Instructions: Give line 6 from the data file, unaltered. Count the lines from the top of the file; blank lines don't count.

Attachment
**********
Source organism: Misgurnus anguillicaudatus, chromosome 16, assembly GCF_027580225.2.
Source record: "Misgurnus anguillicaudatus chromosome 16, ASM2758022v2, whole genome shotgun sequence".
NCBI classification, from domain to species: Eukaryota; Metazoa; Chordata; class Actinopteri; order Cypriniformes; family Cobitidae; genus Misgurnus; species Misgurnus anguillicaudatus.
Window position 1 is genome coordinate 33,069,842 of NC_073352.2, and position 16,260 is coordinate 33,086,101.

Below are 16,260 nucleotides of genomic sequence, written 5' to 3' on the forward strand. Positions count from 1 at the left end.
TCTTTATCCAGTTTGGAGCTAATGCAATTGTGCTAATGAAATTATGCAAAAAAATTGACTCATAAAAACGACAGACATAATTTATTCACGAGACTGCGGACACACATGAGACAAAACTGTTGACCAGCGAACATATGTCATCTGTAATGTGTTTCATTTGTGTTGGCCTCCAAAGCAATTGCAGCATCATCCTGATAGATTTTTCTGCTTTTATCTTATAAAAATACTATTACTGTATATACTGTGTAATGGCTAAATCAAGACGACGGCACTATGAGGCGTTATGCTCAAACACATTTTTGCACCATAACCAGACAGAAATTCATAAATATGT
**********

TCTTTATCCAGTTTGGAGCTAATGCAATTGTGCTAATGAAATTATGCAAAAAAATTGACTCATAAAAACGACAGACATAATTTATTCACGAGACTGCGGACACACATGAGACAAAACTGTTGACCAGCGAACATATGTCATCTGTAATGTGTTTCATTTGTGTTGGCCTCCAAAGCAATTGCAGCATCATCCTGATAGATTTTTCTGCTTTTATCTTATAAAAATACTATTACTGTATATACTGTGTAATGGCTAAATCAAGACGACGGCACTATGAGGCGTTATGCTCAAACACATTTTTGCACCATAACCAGACAGAAATTCATAAATATGT